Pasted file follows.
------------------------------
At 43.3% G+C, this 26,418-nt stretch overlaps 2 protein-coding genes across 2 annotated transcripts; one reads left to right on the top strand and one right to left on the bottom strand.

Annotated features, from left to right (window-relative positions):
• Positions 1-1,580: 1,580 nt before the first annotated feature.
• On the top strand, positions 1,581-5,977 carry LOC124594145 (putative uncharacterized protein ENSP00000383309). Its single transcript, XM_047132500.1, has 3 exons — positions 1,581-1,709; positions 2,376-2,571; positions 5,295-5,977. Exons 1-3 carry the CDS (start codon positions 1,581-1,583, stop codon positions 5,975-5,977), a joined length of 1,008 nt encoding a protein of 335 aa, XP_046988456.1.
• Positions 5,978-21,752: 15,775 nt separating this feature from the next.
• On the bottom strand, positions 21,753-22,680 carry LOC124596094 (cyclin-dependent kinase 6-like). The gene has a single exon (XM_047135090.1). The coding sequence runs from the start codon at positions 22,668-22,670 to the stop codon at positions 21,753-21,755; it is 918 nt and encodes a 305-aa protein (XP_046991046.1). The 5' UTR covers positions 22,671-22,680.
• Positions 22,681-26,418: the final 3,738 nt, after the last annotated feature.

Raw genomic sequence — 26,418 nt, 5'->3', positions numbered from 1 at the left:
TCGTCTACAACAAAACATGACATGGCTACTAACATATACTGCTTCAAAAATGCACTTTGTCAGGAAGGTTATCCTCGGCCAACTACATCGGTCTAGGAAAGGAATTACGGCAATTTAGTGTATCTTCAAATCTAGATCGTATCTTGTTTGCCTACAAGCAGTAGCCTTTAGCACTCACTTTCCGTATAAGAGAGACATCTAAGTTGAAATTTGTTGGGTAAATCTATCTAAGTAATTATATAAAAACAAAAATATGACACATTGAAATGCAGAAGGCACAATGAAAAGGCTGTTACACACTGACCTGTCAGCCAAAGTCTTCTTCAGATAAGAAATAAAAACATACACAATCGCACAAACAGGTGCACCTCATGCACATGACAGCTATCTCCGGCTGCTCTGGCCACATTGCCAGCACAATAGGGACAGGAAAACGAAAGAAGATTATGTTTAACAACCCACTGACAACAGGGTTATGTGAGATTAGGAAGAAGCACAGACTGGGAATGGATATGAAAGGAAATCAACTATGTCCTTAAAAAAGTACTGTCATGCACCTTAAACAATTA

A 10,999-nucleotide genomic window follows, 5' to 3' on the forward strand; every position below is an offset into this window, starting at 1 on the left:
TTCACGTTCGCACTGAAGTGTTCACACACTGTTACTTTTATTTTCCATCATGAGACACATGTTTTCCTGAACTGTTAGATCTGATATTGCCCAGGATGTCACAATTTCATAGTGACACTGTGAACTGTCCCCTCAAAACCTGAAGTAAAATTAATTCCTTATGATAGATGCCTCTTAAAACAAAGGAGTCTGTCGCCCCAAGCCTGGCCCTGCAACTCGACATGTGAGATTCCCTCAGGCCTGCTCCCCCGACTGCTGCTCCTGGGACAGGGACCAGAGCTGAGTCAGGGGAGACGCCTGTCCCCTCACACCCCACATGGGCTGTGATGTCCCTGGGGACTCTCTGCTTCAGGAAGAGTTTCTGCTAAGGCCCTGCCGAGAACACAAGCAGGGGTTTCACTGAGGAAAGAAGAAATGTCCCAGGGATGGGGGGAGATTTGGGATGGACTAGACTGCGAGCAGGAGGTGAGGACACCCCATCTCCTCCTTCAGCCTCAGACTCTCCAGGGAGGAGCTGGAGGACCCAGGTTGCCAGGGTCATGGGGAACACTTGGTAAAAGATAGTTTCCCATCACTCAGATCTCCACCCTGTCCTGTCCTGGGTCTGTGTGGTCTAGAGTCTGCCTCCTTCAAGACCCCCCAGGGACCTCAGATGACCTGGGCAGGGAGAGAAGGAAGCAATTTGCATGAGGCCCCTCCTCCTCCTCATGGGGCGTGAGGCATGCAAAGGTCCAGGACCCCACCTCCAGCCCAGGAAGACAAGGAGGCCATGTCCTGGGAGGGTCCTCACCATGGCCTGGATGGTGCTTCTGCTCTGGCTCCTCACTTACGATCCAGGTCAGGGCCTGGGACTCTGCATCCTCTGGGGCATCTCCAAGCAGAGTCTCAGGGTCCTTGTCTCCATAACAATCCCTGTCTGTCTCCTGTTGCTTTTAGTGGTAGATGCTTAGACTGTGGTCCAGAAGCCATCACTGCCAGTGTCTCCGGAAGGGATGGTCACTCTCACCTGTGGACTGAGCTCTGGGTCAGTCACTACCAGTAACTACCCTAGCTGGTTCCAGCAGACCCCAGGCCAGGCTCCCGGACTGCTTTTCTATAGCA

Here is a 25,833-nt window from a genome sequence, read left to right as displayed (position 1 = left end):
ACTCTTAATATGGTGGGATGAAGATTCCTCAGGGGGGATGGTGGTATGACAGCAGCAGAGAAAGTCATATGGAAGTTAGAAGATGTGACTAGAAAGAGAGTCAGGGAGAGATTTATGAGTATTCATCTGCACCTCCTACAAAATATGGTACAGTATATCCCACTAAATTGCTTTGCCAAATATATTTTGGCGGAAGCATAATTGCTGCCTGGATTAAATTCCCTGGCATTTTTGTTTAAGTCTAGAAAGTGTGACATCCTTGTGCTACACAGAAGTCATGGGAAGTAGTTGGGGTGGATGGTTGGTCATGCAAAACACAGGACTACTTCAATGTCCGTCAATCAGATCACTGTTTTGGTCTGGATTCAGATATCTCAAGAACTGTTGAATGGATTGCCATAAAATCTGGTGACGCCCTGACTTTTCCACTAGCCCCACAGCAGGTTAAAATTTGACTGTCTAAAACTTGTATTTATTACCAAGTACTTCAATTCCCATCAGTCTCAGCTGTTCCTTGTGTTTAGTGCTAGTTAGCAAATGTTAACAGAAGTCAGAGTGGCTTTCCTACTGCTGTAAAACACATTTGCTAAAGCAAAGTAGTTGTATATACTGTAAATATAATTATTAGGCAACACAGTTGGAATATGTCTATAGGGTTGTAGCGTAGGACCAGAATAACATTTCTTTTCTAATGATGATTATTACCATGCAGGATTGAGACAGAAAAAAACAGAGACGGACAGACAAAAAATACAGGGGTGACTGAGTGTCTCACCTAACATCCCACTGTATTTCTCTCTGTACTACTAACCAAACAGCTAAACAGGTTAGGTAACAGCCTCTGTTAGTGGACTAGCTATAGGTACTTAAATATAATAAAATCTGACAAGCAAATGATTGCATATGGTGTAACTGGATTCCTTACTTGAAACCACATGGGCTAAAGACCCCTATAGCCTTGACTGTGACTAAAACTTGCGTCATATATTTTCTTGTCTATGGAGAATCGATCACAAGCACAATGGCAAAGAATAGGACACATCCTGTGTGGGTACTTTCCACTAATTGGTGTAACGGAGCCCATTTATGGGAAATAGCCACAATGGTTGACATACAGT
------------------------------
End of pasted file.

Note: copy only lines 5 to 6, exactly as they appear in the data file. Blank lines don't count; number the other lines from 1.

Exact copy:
• Positions 5,978-21,752: 15,775 nt separating this feature from the next.
• On the bottom strand, positions 21,753-22,680 carry LOC124596094 (cyclin-dependent kinase 6-like). The gene has a single exon (XM_047135090.1). The coding sequence runs from the start codon at positions 22,668-22,670 to the stop codon at positions 21,753-21,755; it is 918 nt and encodes a 305-aa protein (XP_046991046.1). The 5' UTR covers positions 22,671-22,680.